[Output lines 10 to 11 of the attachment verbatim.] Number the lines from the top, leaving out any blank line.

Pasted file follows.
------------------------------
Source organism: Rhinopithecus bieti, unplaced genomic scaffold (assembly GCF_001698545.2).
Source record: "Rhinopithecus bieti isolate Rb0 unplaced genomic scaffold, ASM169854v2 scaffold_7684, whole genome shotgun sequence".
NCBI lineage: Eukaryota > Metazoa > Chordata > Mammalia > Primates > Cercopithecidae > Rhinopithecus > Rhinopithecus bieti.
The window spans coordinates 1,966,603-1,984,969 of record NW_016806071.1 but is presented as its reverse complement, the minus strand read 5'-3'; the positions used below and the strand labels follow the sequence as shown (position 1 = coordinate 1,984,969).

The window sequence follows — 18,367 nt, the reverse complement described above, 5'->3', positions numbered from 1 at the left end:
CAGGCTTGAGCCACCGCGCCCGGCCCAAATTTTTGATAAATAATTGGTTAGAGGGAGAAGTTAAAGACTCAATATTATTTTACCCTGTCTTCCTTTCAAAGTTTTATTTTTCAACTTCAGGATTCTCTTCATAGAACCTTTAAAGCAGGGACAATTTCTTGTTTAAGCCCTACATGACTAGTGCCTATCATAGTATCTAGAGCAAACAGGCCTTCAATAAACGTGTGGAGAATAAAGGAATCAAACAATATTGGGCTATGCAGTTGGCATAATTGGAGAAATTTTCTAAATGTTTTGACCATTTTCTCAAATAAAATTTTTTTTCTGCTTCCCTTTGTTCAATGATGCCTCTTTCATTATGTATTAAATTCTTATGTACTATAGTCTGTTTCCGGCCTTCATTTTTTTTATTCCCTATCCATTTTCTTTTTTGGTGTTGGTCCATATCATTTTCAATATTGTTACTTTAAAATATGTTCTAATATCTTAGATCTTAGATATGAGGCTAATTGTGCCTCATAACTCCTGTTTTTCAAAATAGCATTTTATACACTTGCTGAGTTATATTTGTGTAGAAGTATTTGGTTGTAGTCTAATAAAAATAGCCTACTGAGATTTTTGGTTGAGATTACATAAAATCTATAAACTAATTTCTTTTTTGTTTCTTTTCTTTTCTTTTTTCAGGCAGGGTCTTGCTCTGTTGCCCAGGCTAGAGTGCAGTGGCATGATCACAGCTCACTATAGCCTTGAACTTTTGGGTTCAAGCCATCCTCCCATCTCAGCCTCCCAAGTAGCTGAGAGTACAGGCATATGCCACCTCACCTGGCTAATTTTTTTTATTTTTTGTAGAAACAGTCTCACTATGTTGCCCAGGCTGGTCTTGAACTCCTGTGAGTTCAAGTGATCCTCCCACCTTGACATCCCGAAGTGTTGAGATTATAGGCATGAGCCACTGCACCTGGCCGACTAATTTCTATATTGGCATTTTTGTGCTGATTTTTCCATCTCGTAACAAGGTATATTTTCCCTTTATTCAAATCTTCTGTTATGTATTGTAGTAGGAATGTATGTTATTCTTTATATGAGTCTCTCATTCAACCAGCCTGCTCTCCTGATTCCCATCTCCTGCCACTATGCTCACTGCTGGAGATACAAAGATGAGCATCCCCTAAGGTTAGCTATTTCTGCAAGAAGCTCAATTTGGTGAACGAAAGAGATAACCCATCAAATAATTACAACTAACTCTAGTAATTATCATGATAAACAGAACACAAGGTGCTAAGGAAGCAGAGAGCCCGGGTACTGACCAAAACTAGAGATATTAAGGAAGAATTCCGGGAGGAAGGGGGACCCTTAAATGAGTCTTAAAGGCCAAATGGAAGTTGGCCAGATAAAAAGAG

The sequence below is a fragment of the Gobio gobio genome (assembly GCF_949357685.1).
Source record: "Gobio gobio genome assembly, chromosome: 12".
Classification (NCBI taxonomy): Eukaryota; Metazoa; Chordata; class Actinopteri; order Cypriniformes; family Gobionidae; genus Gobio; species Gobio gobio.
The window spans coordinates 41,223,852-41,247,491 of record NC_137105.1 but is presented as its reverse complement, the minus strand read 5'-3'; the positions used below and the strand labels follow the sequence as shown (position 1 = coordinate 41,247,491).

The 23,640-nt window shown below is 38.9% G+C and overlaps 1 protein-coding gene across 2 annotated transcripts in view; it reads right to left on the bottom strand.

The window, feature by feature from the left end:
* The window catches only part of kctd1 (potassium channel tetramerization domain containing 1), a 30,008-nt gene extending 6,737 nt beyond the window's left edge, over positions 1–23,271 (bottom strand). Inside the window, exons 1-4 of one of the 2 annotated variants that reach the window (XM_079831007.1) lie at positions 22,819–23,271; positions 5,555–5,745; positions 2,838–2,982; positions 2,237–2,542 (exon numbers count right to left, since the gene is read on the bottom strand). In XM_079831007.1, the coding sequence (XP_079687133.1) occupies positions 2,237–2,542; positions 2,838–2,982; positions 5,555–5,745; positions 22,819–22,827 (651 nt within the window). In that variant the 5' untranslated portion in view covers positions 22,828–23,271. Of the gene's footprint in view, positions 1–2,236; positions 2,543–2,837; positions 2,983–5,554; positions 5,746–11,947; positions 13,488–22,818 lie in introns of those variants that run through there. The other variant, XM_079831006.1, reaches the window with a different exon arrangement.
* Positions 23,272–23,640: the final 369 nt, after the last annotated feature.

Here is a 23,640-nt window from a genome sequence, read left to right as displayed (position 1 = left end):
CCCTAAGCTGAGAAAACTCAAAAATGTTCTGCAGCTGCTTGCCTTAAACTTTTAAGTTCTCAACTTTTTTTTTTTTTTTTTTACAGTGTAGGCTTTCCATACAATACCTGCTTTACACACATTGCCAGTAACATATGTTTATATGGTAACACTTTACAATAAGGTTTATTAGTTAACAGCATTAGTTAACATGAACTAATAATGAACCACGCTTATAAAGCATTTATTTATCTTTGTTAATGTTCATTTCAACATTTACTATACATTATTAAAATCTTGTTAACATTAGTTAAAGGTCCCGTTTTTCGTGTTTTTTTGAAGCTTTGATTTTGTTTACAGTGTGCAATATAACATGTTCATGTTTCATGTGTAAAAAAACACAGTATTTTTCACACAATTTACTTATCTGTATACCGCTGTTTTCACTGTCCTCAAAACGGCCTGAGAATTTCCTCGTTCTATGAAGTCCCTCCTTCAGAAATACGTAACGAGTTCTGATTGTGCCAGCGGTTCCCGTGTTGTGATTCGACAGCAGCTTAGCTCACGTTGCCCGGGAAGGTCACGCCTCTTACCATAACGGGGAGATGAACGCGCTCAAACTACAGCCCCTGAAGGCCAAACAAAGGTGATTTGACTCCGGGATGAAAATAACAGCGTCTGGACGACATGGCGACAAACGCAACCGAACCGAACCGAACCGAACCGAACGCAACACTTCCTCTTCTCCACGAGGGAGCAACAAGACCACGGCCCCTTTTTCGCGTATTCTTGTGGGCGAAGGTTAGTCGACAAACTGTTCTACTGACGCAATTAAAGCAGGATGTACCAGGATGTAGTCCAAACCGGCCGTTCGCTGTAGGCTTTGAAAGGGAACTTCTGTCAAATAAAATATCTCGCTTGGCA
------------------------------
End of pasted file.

The window spans coordinates 41,223,852-41,247,491 of record NC_137105.1 but is presented as its reverse complement, the minus strand read 5'-3'; the positions used below and the strand labels follow the sequence as shown (position 1 = coordinate 41,247,491).

The 23,640-nt window shown below is 38.9% G+C and overlaps 1 protein-coding gene across 2 annotated transcripts in view; it reads right to left on the bottom strand.